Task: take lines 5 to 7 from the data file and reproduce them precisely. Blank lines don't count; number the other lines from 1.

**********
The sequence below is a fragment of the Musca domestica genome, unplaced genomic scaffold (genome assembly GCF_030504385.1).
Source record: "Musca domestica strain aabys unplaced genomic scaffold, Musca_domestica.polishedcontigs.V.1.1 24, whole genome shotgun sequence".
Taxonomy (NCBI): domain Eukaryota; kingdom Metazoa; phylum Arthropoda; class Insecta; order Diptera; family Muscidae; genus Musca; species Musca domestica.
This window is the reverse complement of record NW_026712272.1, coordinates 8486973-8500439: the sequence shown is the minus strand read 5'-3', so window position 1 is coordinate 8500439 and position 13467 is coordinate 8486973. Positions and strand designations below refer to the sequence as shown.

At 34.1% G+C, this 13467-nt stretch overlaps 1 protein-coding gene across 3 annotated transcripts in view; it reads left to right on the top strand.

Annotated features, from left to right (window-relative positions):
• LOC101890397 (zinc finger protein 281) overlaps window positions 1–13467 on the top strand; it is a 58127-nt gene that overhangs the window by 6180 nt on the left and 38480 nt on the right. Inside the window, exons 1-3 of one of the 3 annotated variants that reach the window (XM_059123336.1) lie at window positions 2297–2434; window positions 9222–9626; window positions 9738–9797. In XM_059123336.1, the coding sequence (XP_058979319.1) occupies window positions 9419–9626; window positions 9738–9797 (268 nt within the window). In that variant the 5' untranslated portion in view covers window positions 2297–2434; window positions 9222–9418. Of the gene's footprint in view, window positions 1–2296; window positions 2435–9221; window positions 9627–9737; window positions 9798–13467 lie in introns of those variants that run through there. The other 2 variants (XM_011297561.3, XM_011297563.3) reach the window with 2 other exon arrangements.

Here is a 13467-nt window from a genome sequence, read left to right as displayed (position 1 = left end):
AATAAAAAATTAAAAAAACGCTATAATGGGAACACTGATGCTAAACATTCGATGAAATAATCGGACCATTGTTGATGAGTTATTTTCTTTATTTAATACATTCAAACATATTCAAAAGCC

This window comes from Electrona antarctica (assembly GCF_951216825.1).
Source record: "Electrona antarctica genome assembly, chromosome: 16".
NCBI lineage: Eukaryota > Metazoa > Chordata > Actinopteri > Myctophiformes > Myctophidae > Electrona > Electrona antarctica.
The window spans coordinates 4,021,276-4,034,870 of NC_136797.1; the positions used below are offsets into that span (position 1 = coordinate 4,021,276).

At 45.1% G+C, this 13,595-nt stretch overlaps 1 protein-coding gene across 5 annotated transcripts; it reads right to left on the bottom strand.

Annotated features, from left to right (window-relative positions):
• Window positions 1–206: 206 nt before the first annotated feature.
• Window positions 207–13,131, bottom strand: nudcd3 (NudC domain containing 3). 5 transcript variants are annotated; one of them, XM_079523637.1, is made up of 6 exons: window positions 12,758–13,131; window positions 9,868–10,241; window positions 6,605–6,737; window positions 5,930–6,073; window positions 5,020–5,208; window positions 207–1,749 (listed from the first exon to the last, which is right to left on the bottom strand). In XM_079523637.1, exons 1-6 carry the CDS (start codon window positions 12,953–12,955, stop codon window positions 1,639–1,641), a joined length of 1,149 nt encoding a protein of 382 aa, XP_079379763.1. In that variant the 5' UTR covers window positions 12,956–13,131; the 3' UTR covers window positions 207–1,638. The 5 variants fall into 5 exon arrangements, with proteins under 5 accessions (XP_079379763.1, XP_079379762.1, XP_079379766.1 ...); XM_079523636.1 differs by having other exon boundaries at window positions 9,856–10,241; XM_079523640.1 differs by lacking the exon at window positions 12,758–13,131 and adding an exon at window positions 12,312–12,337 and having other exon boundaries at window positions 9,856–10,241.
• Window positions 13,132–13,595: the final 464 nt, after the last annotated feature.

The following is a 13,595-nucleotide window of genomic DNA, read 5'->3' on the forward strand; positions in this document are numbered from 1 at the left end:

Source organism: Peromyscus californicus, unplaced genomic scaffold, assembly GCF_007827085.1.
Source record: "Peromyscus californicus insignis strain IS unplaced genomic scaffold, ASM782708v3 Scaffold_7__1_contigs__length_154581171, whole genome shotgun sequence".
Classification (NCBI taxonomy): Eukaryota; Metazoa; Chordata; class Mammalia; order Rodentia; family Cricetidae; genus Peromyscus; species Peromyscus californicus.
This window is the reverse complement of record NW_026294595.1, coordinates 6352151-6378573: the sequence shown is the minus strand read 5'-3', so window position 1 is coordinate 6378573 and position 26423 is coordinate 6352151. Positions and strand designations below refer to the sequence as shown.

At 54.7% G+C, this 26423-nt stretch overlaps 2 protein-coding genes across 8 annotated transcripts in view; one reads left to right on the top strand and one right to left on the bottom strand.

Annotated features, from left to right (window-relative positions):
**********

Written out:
At 34.1% G+C, this 13467-nt stretch overlaps 1 protein-coding gene across 3 annotated transcripts in view; it reads left to right on the top strand.

Annotated features, from left to right (window-relative positions):
• LOC101890397 (zinc finger protein 281) overlaps window positions 1–13467 on the top strand; it is a 58127-nt gene that overhangs the window by 6180 nt on the left and 38480 nt on the right. Inside the window, exons 1-3 of one of the 3 annotated variants that reach the window (XM_059123336.1) lie at window positions 2297–2434; window positions 9222–9626; window positions 9738–9797. In XM_059123336.1, the coding sequence (XP_058979319.1) occupies window positions 9419–9626; window positions 9738–9797 (268 nt within the window). In that variant the 5' untranslated portion in view covers window positions 2297–2434; window positions 9222–9418. Of the gene's footprint in view, window positions 1–2296; window positions 2435–9221; window positions 9627–9737; window positions 9798–13467 lie in introns of those variants that run through there. The other 2 variants (XM_011297561.3, XM_011297563.3) reach the window with 2 other exon arrangements.